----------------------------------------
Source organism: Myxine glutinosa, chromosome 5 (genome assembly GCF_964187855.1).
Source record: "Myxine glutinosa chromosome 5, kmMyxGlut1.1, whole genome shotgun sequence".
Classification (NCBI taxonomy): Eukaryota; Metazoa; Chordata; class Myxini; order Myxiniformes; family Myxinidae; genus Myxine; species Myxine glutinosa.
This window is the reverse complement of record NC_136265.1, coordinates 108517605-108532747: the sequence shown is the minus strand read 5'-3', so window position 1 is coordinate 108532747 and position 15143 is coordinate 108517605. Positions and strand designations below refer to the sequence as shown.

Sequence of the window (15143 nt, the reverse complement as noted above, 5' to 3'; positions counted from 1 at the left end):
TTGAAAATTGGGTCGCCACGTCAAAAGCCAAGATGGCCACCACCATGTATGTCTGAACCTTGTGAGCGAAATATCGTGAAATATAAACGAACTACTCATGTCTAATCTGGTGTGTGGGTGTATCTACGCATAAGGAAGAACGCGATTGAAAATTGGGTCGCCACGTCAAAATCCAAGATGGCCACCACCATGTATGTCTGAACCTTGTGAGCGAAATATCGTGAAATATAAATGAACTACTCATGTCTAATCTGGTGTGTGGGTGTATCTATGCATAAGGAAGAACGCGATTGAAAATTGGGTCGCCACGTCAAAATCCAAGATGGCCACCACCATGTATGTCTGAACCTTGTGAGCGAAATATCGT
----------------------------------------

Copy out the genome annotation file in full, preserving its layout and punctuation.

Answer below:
Source organism: Myxine glutinosa, chromosome 5 (genome assembly GCF_964187855.1).
Source record: "Myxine glutinosa chromosome 5, kmMyxGlut1.1, whole genome shotgun sequence".
Classification (NCBI taxonomy): Eukaryota; Metazoa; Chordata; class Myxini; order Myxiniformes; family Myxinidae; genus Myxine; species Myxine glutinosa.
This window is the reverse complement of record NC_136265.1, coordinates 108517605-108532747: the sequence shown is the minus strand read 5'-3', so window position 1 is coordinate 108532747 and position 15143 is coordinate 108517605. Positions and strand designations below refer to the sequence as shown.

Sequence of the window (15143 nt, the reverse complement as noted above, 5' to 3'; positions counted from 1 at the left end):
TTGAAAATTGGGTCGCCACGTCAAAAGCCAAGATGGCCACCACCATGTATGTCTGAACCTTGTGAGCGAAATATCGTGAAATATAAACGAACTACTCATGTCTAATCTGGTGTGTGGGTGTATCTACGCATAAGGAAGAACGCGATTGAAAATTGGGTCGCCACGTCAAAATCCAAGATGGCCACCACCATGTATGTCTGAACCTTGTGAGCGAAATATCGTGAAATATAAATGAACTACTCATGTCTAATCTGGTGTGTGGGTGTATCTATGCATAAGGAAGAACGCGATTGAAAATTGGGTCGCCACGTCAAAATCCAAGATGGCCACCACCATGTATGTCTGAACCTTGTGAGCGAAATATCGT